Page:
1. Digital Scavenger Hunts/ Digital Breakout Games

Get students working together to solve problems as part of a digital scavenger hunt that unlocks little rewards. If you have a Breakout EDU account, you might find some good digital challenges there. Otherwise, consider using Flippity's online scavenger hunt template to create a game in which students solve problems to unlock each part of the game.

2. Peer Review

We often associate peer review with writing. There are plenty of other areas in which peer review is an appropriate activity. I'm having students conduct peer review of the apps they're designing in my class. You might have students conduct peer review of short videos they've created. 

3. Three Color "Quiz"

A couple of years ago I was doing some reading on formative assessment methods and came across a paper published by the University of Nebraska Digital Commons (link opens a PDF of the paper). In that paper was the outline for an activity called a three color quiz. I started using that activity in my classroom and found it quite useful in determining which of my students knew material on their own and which ones needed help. The premise is that students spend a few minutes writing about a topic on their own in one color. Then they spend a few minutes writing while consulting a couple of classmates. That writing appears in a second color. Finally, they spend a few minutes writing while consulting classmates, their notes, and textbooks/websites. That writing appears in a third color. 

4. Project Planning/ Progress Monitoring

One of my classes is working on year-long independent and small-group projects. I use a SMART project planning and monitoring framework with them to try to keep them moving on the projects. Using breakout rooms is a good way to give students a time and place for discussions about their projects. 

5. Virtual Social Time

One of the things that a lot of kids are missing right now is the experience of social interactions with classmates. Yes, many of them are Snapping, TikTok-ing, and texting their friends. But that doesn't replace having a conversation with classmates who aren't in their current circle of friends. Consider giving your students 5-10 minutes for casual conversations to interact with classmates they might not otherwise be communicating with. 

How to Create Breakout Rooms in Zoom, Microsoft Teams, and Google Meet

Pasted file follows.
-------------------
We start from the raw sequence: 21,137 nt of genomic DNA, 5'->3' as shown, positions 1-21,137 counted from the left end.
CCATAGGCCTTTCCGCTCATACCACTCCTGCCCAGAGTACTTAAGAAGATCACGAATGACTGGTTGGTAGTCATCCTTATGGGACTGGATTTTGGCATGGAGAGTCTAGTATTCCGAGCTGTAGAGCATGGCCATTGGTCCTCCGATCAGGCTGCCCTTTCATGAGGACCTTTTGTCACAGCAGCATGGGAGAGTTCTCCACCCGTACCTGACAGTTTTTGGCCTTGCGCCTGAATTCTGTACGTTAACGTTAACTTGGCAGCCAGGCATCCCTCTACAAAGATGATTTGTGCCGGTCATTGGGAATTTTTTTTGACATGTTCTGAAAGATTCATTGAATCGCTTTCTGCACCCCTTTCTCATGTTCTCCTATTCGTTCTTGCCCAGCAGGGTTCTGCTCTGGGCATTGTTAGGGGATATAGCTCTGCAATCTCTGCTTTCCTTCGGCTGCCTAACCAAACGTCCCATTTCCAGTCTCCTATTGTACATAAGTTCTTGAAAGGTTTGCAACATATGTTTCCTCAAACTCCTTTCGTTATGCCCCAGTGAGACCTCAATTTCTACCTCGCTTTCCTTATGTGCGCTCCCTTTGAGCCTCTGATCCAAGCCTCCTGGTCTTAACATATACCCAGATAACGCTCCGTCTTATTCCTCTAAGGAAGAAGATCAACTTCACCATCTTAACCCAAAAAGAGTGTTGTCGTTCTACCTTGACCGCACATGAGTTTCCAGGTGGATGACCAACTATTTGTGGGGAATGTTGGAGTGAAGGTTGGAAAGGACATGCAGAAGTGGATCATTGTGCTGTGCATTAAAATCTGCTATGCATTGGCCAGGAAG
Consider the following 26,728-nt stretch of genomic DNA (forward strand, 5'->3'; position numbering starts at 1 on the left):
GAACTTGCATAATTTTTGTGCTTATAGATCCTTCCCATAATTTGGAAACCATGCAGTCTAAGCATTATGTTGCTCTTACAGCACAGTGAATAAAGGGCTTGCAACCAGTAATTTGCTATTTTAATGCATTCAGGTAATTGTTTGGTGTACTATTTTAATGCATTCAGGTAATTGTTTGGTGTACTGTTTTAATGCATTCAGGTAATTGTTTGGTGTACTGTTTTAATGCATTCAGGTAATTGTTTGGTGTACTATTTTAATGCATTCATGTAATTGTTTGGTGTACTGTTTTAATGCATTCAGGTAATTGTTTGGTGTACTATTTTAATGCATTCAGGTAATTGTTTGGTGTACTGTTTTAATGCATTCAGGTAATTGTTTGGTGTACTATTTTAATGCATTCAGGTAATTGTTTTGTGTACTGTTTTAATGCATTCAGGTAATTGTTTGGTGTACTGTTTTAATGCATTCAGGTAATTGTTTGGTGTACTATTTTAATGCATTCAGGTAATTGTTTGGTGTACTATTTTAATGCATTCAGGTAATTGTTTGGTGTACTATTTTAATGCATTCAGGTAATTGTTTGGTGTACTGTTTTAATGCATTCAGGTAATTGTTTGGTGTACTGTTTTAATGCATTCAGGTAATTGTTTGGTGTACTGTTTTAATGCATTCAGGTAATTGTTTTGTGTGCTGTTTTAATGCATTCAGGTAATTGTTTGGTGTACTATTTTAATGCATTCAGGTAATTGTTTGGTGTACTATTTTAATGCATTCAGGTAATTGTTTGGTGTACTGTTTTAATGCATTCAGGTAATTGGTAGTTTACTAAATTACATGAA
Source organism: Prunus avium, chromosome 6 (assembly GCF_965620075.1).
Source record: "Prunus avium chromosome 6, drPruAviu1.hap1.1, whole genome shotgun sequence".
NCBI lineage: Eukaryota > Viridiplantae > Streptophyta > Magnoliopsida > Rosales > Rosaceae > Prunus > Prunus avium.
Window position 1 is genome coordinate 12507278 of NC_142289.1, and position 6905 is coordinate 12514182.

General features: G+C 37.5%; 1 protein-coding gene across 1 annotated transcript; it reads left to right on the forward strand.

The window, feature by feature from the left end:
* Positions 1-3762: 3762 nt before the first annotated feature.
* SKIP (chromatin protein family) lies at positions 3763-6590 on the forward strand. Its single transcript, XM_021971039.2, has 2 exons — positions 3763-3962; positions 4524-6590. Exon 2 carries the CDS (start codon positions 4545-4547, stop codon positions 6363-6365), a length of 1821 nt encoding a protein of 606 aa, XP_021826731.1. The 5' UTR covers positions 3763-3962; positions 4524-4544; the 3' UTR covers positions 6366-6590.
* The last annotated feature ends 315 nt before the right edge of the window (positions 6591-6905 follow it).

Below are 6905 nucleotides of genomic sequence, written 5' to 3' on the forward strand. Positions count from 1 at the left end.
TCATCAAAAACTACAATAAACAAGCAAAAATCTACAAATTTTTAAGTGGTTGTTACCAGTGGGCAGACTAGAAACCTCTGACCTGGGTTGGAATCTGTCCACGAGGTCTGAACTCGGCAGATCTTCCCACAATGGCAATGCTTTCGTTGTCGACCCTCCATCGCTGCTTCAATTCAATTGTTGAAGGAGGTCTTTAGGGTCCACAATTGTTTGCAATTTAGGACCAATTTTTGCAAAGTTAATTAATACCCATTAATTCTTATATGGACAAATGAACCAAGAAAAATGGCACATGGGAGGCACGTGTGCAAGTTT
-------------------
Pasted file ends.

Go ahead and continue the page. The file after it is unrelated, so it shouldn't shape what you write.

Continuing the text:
Breakout rooms can be useful to get students talking and working in small groups in a virtual class meeting. Here are directions for creating breakout rooms in Zoom, Microsoft Teams, and Google Meet. 

How to Create Breakout Rooms in Zoom
To create breakout rooms in Zoom you'll first need to make a small change in your account settings. The change is to enable the breakout rooms option so that a "breakout rooms" button appears in your meeting controls during your meetings. 

To enable breakout rooms in Zoom:

  1. Open your account settings. 
  2. Select the "Meeting" tab. 
  3. Select "In Meeting (Advanced)."
  4. Move the Breakout Room slider icon to the on position. 
  5. Breakout rooms should now appear as an option in the meeting controls for every meeting you host. 


How to Create Breakout Rooms in Microsoft Teams
This is a new feature in Microsoft Teams. To use the breakout rooms function you need to be using the latest version of Microsoft Teams (check with your IT admin if you're not sure that you're on the latest version). Then you can follow the detailed directions that Mike Tholfsen (product manager for Microsoft EDU) provides in this video


How to Create Breakout Rooms in Google Meet
Google Meet offers a breakout room functionality only for those people who are using a paid version of Google Workspaces or G Suite for Education Enterprise Edition. If your school has the paid version, you can enable breakout rooms by clicking on the "activities" icon during a call. You can find more details about the feature here

For those who are using the free version of Google Workspaces or G Suite for Education, there is a third-party Chrome extension for creating breakout rooms. The latest version addresses some of the problems with previous iterations. One thing to keep in mind when reading reviews of third-party extensions is that developers are often at the mercy of Google's constantly evolving policies and programs. That means that sometimes an extension stops functioning correctly not because of something the developer did but because Google made a change that the developer hasn't yet responded to. 


Thursday, December 10, 2020

Google Made Some Meet Settings Sticky

Google has steadily added features to Google Meet throughout the fall (spring for my friends in the southern hemisphere). The latest feature is one that should prove to be a time-saver for some teachers. 

The latest update to Google Meet makes some settings "sticky" after you implement them. Now when you disable screen sharing and or chat messages for students in a meeting, that change will apply to future meetings that you host in Google Meet. I like this change because it's just one less thing that I have to think about at the start of a meeting. Of course, if you want to undo the sticky setting you can do that by just re-enabling screen sharing or chat in your next meeting.